Greenville native continues journey of faith, service
Published 7:38 pm Friday, December 30, 2016
A lifelong resident of the Camellia City is about to open a new chapter as he readies himself for a life of Christian service as a Methodist pastor.
Matt Langford, a 2012 graduate of Fort Dale Academy, has been accepted into the Candler School of Theology at Emory University in Atlanta for the fall of 2017 and declared a recipient of the Stegall scholarship.
“I was delighted and overjoyed, really, when I found out I was accepted into Candler,” Langford, the son of Ashley and Matt, Sr., says. “I have met so many wonderful people who have spent their seminary years there and they have nothing but fantastic things to say about the seminary.”
Ordination into the United Methodist Church can be a lengthy process, Langford says.
One of these steps is becoming a certified candidate for ordination, and those who meet these requirements in the Alabama West Florida Annual Conference are then eligible to receive the Stegall scholarship, making the cost of attending seminary more manageable for students like Langford.
After spending his first 22 years in Greenville, Langford just moved to the capitol city where he is currently serving as student minister at First United Methodist Church of Montgomery.
He is slated to graduate from Auburn University at Montgomery in May with a bachelor degree in Business Administration with focus on information systems. Langford’s first two years of college were spent at LBW Community College, where he was an active member of their band/show choir, performing at a number of different schools (“an awesome opportunity”).
The business major says the church has always been an important part of his life.
“I grew up in church at First United Methodist in Greenville . . . when I was in the 9th grade, I started playing drums and was asked by a local pastor, Johnathan Duke, to help him lead a student worship service on Wednesday nights,” Langford recalls. “And that’s when I could truly feel God calling me into ministry.”
As he performed and learned more about worship from his mentor, Langford was also given more and more opportunities to speak and share about his faith. “And I soon realized that the ministry wasn’t just something I was called to do; it was something I truly wanted to do,” Langford explains.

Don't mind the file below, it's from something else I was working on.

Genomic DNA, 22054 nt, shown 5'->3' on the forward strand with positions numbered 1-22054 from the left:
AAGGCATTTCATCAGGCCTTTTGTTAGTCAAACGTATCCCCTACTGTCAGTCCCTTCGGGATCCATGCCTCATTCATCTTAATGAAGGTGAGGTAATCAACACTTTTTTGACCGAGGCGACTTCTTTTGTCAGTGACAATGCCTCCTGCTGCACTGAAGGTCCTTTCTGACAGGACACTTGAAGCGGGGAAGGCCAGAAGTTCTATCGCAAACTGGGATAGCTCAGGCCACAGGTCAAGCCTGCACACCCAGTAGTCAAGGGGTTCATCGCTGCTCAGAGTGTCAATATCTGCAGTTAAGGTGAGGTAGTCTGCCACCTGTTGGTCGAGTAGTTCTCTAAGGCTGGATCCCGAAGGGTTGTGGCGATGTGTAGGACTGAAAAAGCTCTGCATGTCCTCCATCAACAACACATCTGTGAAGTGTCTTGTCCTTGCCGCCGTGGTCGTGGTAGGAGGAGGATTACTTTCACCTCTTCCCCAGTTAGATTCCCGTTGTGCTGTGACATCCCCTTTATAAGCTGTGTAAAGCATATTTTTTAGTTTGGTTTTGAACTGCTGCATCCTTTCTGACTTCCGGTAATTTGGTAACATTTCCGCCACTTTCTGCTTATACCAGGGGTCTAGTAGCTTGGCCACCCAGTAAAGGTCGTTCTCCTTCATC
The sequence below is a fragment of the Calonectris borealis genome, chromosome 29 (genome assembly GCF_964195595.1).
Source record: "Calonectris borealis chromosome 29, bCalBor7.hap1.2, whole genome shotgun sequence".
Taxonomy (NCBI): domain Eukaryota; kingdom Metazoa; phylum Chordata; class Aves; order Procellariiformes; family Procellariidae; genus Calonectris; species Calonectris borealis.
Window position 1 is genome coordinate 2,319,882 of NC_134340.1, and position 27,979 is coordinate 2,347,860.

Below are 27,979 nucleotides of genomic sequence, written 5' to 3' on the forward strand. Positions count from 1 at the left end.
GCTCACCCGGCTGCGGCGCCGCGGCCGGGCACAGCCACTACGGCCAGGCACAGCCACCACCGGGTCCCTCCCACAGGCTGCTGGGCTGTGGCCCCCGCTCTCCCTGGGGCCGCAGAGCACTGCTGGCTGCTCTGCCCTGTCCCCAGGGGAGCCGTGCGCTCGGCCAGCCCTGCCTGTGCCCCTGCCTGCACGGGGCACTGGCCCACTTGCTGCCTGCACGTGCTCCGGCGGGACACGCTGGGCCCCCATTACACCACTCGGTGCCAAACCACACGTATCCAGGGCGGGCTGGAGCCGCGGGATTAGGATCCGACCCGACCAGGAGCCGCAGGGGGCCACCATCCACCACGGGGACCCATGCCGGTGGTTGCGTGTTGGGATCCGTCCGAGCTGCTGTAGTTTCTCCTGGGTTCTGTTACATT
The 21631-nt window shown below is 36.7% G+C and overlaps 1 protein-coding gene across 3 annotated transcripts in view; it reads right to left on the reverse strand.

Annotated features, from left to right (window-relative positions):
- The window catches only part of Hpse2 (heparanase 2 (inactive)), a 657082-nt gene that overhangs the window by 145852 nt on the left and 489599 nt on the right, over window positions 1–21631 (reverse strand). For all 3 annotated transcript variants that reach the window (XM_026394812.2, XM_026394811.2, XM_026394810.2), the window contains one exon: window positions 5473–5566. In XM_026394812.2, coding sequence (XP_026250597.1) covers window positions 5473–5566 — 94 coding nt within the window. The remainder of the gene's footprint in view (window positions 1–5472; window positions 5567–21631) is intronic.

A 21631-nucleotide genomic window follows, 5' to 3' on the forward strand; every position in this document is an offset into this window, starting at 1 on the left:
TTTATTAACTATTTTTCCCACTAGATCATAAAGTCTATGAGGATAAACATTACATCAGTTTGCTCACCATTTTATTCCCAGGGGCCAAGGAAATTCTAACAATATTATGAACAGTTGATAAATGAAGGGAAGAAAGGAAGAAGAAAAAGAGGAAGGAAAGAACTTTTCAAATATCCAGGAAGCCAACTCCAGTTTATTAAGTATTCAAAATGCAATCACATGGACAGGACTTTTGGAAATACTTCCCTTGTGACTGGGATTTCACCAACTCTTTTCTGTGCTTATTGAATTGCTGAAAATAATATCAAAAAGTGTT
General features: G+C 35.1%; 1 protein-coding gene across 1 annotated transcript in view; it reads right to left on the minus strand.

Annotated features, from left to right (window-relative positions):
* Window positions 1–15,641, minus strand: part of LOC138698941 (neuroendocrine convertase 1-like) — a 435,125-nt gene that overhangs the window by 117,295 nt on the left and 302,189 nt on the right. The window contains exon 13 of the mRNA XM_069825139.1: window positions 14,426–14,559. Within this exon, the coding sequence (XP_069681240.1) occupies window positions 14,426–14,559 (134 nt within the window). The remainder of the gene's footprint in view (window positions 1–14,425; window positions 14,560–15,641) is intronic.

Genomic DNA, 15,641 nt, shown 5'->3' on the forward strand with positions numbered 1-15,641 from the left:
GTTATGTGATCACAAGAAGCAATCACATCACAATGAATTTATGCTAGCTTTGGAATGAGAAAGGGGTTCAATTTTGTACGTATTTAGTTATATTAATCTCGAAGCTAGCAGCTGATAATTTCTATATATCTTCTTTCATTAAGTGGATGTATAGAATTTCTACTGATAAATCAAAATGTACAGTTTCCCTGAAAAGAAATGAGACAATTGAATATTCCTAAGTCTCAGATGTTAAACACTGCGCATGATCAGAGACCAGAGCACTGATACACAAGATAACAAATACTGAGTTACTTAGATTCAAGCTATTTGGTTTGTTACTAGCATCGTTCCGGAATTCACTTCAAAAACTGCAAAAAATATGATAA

When former pastor David Saliba was appointed to FUMC, he hired Langford to be the church’s youth director, a position in which he has served for the past three-and-a-half years.
Saliba, he says, gave him more than a job. He gave him direction, encouragement and an example to follow.
“I begin to feel again God calling me towards full-time pastoral ministry,” Langford says.
Having been involved in ministry leadership since the age of 16, logging in almost five years in full-time paid ministry, Langford has seen his personal outlook evolve since his teen years.
“While I knew I wanted to be in the ministry, all Christians are called to minister to others. I just figured I would be a very involved layperson,” Langford explains. “This changed when I became a youth director . . . after working with youth so much, I wanted to serve Christ by giving my life to helping serve students in our area.”
It was Saliba, Langford says, who helped the young man see he was called to do more than just minister to students.
“David was always willing to let me assist in worship services and other types of services we held. I was able to make hospital visits, sit in on church meetings,” Langford explains. “I learned so much about the Methodist church and the way it functions, I felt this was what I was supposed to do—to become a full-time pastor in the United Methodist Church.”
Langford credits his family for their constant support over the years.
“Whether it was playing tennis and basketball in high school, playing music at LBW, and now in terms of the ministry, my family members have always been my biggest fans,” Langford says. “From listening to sermons more than once, to traveling many miles to hear me preach at a church that might have only 20 people, if that, there to hear me—I cannot thank them enough for their love and support.”
The Methodist Church comes with some unique characteristics for the life of a clergy person, mainly with the appointment system (pastors being re-assigned every few years to a new community and church to serve).
“My parents have always been excited and they have encouraged me in continuing the process, even though you never know where you might be sent,” Langford says.
“They understand, as I do, we have to surrender our whole selves over to God to help the entire church of Jesus Christ.”